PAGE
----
The OnTrack Reading Phonics Program generally avoids the use of formal phonics rules. However, there is one rule that can help your child, especially when he is attempting to decode longer, multisyllable, words. The "Rule of c" covers the pronunciation of the letter "c", indicating when "c" stand for the /s/ sound.
The rule is: The letter c represents /s/ before the letters e, i or y; otherwise it represents /k/.
Here is a worksheet that you can use to help your child learn to apply the rule:
And here are several examples to show you how broadly useful this rule actually is.
- cent: /s/ because it is followed by e
- city: /s/ because it is followed by i
- cyst: /s/ because it is followed by y
- cat: /k/ because it is not followed by e, i or y
- cot: /k/ because it is not followed by e, i or y
- cut: /k/ because it is not followed by e, i or y
- class: /k/ because it is not followed by e, i or y
- cross: /k/ because it is not followed by e, i or y
- back: /k/ because it is not followed by e, i or y (so the ck acts like kk)
- scent: /s/ because it is followed by e (so the sc acts like ss)
- since: digraph ce is /s/ because the c is followed by e
- accuse: both /k/ because neither is followed by e, i or y (akkuse)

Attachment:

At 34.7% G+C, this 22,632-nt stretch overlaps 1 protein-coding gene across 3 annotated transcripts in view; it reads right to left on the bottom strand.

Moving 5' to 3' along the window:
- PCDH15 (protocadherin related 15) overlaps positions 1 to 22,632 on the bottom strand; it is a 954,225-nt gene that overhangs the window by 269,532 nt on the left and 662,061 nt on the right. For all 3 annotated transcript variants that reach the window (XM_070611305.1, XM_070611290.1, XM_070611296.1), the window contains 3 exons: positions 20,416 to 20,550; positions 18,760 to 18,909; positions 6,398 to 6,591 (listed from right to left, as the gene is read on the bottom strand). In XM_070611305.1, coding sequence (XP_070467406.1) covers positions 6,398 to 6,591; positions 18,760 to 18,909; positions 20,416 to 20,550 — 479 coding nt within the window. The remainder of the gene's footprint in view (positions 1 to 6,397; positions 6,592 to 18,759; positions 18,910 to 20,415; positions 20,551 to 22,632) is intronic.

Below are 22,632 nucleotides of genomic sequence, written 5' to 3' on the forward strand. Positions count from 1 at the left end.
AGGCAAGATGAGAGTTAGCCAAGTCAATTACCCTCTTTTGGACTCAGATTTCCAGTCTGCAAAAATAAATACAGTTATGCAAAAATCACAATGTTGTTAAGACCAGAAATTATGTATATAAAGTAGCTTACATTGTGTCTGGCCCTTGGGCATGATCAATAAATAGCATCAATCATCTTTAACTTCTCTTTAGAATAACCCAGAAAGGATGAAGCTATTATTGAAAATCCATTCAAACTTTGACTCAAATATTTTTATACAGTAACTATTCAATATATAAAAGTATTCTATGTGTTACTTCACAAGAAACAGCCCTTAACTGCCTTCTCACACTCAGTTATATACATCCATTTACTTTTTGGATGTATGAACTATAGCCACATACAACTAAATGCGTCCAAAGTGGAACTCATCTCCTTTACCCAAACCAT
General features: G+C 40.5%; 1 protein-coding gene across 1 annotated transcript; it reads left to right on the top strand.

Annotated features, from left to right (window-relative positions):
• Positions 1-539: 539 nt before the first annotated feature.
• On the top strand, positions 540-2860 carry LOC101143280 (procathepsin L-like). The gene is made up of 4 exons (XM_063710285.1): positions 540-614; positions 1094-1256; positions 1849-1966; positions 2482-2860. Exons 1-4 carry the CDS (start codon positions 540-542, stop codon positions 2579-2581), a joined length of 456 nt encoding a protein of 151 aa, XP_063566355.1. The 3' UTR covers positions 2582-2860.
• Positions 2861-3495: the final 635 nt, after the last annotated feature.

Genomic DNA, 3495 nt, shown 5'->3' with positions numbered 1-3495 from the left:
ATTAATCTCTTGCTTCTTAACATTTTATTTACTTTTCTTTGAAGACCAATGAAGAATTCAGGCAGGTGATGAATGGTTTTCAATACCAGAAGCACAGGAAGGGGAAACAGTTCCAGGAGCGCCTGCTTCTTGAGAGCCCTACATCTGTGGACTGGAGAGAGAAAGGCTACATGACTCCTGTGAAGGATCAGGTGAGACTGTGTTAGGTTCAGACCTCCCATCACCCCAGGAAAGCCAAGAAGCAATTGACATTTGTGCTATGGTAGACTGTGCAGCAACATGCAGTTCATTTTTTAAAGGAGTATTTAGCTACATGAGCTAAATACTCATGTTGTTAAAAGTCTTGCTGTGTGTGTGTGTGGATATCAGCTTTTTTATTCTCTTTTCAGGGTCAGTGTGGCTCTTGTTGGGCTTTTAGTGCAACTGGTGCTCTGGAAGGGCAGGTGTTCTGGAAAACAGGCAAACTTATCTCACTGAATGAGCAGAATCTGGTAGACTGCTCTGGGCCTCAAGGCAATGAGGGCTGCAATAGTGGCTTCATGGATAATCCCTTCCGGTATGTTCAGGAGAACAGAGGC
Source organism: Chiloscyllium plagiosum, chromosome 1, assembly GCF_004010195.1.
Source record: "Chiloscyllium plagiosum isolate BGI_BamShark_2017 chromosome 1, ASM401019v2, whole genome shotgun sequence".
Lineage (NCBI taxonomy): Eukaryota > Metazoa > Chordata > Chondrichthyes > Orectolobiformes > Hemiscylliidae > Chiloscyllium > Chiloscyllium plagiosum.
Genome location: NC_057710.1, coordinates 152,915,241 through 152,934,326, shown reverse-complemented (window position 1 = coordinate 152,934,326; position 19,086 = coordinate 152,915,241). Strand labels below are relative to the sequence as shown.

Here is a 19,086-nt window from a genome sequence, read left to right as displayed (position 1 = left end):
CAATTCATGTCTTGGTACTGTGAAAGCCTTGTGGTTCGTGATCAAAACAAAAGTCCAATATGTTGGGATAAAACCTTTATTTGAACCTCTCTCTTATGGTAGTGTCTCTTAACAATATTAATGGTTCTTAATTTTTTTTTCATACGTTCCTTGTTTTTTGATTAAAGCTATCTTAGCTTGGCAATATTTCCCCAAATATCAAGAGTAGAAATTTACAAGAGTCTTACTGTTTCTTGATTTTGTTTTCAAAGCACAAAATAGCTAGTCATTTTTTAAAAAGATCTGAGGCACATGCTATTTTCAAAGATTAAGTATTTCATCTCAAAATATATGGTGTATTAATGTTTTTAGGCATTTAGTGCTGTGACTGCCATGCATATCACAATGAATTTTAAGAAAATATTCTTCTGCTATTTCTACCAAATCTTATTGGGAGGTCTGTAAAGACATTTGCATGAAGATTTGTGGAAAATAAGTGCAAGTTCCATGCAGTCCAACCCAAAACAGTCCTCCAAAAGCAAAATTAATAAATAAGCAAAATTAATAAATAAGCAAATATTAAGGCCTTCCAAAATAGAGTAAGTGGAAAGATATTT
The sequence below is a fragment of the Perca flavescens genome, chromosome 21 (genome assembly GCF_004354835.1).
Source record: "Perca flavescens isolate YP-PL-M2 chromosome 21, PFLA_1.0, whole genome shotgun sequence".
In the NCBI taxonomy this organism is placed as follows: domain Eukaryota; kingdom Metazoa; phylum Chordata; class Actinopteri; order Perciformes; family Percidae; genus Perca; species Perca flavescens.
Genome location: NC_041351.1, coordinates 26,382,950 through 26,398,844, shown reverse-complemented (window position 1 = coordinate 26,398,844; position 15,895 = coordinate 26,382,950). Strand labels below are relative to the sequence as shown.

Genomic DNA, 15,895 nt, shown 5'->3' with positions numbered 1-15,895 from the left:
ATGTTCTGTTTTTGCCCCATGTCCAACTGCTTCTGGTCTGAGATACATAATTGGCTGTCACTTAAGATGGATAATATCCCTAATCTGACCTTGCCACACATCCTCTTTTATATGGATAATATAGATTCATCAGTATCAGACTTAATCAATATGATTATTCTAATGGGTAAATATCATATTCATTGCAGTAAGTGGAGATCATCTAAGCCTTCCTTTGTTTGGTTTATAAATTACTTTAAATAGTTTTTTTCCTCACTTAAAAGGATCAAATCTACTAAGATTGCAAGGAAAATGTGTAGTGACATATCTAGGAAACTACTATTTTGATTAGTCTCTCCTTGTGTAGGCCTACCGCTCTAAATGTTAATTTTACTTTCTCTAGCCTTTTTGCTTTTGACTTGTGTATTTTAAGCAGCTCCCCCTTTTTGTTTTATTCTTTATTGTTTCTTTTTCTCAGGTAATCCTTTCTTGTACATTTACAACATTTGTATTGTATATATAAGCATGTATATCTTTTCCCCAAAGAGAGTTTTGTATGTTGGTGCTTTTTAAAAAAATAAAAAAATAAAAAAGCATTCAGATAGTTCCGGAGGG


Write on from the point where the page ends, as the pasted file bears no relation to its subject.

- accent: first is /k/ but second is /s/ (ak-sent)
- static: /k/ because it is not followed by e, i or y
Although the "Rule of c" is generally reliable, this is English, so there are some exceptions. In the United States, they are relatively few. "Soccer" would be pronounced sokser if it followed the rule and "muscle" would be muskle. And in British English, you will encounter a few spellings like "sceptic" whereas we in the US have changed the spelling to "skeptic" to comport with the rule.
Also, to follow the rule we even add the letter "k" to words like picnic and panic when adding a suffix starting with "e," "i" or "y," so we have picnicking, panicked and panicky.
The "Rule of c" can also be useful for spelling because it is so reliable. It turns out that we generally use the letter "k" when the letter "c" won't work because of this rule.
The Sounds of the Letter g goes over a similar phonics rule for the letter "g," but explains why it is less important to teach it. Also, be aware that the OnTrack Reading Advanced Code Phonics Workbook incorporates most of the lessons found in this section, and much more.